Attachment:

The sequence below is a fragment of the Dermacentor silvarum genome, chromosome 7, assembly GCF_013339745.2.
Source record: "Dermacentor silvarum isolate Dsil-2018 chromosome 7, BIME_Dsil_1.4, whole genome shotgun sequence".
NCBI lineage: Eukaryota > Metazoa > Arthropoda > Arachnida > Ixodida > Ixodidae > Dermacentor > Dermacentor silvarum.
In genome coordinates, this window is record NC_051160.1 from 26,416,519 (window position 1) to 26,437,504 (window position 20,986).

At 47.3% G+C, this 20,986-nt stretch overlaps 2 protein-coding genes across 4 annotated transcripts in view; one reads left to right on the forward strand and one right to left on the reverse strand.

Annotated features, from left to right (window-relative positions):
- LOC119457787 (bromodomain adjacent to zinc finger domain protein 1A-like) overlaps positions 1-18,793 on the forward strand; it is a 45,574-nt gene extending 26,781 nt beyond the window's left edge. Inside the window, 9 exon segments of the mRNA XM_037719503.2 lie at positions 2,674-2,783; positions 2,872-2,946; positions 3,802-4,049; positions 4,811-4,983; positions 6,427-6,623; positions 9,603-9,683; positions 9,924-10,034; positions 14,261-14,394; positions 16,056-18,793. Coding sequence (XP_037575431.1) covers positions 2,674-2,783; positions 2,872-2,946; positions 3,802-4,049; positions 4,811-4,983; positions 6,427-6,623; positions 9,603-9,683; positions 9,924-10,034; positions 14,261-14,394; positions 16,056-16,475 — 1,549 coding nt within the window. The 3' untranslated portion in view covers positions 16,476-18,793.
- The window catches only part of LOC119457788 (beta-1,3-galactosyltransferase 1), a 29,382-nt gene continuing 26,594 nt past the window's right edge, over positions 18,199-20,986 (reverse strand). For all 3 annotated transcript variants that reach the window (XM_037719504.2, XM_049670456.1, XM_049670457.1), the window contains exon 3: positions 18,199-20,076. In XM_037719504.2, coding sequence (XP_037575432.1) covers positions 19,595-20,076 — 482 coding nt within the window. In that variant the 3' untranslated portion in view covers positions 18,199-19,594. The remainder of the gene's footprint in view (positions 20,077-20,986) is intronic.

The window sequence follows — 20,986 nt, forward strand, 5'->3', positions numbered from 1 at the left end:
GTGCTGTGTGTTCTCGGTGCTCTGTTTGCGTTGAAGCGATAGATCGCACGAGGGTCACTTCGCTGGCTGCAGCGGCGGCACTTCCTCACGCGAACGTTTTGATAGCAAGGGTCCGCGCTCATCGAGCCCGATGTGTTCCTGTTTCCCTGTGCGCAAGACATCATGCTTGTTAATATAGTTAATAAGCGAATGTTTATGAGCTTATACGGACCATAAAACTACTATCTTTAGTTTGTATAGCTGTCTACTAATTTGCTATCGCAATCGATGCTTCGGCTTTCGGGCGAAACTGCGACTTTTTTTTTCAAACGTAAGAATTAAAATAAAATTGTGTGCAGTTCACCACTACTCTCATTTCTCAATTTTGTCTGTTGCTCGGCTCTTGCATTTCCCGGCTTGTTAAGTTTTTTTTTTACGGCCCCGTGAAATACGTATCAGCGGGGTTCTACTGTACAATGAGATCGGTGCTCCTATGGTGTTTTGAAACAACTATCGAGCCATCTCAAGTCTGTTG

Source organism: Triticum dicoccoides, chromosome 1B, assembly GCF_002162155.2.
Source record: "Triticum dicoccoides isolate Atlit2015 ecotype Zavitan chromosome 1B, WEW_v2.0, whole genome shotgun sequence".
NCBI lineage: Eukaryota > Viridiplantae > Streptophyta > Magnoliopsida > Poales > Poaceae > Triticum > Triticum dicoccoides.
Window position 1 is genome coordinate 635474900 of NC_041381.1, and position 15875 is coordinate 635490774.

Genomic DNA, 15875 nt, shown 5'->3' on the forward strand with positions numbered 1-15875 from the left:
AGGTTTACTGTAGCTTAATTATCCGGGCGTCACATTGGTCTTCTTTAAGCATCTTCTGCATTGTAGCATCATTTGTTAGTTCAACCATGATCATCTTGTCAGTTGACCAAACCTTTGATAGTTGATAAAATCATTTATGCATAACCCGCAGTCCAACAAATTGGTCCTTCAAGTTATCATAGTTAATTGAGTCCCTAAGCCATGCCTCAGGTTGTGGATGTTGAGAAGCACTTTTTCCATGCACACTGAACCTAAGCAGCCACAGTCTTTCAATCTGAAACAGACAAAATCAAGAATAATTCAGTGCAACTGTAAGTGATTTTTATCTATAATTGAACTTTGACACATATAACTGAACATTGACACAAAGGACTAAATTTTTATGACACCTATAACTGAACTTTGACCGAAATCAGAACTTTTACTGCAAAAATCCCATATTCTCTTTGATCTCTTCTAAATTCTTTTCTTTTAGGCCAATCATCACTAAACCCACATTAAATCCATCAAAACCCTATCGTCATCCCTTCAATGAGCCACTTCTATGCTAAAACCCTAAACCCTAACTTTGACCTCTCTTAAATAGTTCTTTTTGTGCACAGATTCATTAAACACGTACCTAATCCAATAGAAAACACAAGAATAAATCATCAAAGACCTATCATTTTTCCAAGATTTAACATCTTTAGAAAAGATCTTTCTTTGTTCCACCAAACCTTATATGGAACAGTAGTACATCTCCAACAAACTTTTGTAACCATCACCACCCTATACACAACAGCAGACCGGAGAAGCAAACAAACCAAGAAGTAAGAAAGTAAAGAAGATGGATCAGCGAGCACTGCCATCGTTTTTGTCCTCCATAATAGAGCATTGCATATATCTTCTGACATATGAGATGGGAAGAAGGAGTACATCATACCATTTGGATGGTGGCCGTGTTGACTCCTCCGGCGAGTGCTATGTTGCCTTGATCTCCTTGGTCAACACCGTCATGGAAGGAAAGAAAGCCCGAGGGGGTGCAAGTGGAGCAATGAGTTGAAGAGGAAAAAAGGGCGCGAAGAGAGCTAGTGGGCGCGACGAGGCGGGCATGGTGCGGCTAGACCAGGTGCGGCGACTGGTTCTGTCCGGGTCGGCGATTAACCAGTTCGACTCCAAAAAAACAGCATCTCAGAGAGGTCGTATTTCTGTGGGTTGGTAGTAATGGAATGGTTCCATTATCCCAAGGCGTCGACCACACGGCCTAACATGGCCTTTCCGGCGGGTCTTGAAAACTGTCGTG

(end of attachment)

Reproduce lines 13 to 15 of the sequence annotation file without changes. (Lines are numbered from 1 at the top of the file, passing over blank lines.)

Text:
NCBI lineage: Eukaryota > Viridiplantae > Streptophyta > Magnoliopsida > Poales > Poaceae > Triticum > Triticum dicoccoides.
Window position 1 is genome coordinate 635474900 of NC_041381.1, and position 15875 is coordinate 635490774.

Genomic DNA, 15875 nt, shown 5'->3' on the forward strand with positions numbered 1-15875 from the left: